Over 1 lakh Indian kids under five died due to toxic air in 2016: WHO
More than one lakh children under the age of five died in India in 2016 due to exposure to toxic air, while about 600,000 children under 15 years of age lost their lives in the same year due to joint effects of ambient and household air pollution, according to a new study by the World Health Organisation study.
The report on released on Monday said about 98 per cent of children under the age of five in low- and middle-income countries were exposed to air pollution.
What does the WHO study say?
# Globally, 93 per cent of the world's children under 18 years of age are exposed to ambient fine particulate matter (PM2.5) levels above WHO air quality guidelines, which include the 630 million of children under five years of age, and 1.8 billion of children under 15 years.
# Due to household air pollution in 2016, about 66,890 deaths of children below five years were reported out of which 36,073 were girls and 30,817 were boys.
# Household air pollution from cooking and ambient air pollution caused more than 50 per cent of acute lower respiratory infections in children under five years of age in low- and middle-income countries.
# In low- and middle-income countries around the world, 98% of all children under 5 are exposed to PM2.5 levels above WHO air quality guidelines. In comparison, in high-income countries, 52% of children under 5 are exposed to levels above WHO air quality guidelines.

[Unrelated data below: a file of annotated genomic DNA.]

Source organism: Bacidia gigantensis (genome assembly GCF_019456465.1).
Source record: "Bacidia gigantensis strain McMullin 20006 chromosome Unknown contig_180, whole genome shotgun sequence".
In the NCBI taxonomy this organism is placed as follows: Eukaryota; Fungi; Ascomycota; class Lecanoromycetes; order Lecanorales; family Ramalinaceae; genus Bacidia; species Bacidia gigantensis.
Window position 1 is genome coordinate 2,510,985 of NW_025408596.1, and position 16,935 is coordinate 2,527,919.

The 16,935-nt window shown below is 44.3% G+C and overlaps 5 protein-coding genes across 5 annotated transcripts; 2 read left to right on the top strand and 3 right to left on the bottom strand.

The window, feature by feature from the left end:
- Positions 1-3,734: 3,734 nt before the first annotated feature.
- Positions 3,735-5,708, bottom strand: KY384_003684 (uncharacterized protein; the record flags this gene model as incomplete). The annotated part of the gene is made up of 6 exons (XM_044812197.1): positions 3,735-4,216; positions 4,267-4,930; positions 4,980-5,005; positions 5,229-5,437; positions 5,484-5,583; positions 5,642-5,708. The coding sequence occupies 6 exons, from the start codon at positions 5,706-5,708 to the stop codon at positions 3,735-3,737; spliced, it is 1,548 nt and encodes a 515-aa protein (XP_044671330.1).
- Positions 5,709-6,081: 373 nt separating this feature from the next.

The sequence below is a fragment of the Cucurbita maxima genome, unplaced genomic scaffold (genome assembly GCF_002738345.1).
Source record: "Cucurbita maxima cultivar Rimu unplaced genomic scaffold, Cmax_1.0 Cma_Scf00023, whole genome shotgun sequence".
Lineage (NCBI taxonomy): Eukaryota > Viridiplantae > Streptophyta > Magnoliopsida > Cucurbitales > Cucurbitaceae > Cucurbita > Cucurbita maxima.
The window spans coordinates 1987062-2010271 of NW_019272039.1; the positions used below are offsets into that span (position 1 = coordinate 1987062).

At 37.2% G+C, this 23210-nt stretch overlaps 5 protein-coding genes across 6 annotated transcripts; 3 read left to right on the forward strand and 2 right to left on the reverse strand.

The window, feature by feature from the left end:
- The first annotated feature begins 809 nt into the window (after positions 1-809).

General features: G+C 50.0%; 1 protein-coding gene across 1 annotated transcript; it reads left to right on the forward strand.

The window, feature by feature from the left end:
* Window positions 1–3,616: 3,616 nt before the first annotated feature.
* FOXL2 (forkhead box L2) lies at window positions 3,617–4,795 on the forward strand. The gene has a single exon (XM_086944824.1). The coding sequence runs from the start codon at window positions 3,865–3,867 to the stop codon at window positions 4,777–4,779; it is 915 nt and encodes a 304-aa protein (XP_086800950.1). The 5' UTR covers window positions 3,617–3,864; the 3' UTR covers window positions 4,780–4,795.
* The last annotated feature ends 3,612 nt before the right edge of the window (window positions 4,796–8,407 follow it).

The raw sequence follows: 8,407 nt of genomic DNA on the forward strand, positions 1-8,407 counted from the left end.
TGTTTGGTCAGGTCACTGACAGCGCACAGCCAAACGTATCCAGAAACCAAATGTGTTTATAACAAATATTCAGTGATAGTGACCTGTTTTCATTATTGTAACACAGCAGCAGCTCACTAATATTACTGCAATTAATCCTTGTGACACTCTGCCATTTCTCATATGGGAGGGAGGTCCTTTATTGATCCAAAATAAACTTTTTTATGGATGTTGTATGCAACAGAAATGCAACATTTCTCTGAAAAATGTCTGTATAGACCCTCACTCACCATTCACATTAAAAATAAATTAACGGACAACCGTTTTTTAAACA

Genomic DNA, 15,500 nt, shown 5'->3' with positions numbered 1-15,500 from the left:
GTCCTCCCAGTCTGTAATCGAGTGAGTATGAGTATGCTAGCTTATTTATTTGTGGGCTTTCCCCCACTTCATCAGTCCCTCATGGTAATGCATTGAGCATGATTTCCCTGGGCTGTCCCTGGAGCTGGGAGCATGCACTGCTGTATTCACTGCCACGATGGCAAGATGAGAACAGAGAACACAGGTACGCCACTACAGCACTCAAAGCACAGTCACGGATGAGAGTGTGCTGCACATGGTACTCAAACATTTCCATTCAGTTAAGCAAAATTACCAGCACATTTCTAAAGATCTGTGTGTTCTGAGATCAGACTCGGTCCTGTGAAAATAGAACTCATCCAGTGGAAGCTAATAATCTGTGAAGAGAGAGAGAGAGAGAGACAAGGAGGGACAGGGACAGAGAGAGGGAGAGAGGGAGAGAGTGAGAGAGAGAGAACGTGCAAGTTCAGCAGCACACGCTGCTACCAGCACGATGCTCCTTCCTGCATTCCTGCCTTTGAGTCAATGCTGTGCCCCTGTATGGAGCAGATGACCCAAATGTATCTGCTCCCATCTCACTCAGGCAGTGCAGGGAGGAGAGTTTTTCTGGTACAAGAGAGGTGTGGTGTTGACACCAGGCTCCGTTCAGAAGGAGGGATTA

# The PM2.5 can be a matter of more serious health concern than PM10.
# PM2.5 poses greater harm as being finer, it can easily be inhaled into the respiratory tract.
# "Polluted air is poisoning millions of children and ruining their lives," WHO Director-General Dr Tedros Adhanom Ghebreyesus said.
Note: The PM2.5 has reached dangerous levels in New Delhi in the last two weeks. On Monday, an overall air quality index of 348 was recorded, which falls in the very poor category, according to data of the Central Pollution Control Board.
What does Greenpeace report say?
# The green body's report on Monday said three of the world's largest nitrogen oxide air pollution emission hotspots that contribute to formation of PM2.5 and ozone are in India with one in the Delhi-NCR.
# Delhi-NCR, Sonbhadra in Uttar Pradesh, Singrauli in Madhya Pradesh and Talcher-Angul in Odisha are the hotspots identified. Sonbhadra and Singrauli combined have one hotspot.
(With PTI inputs)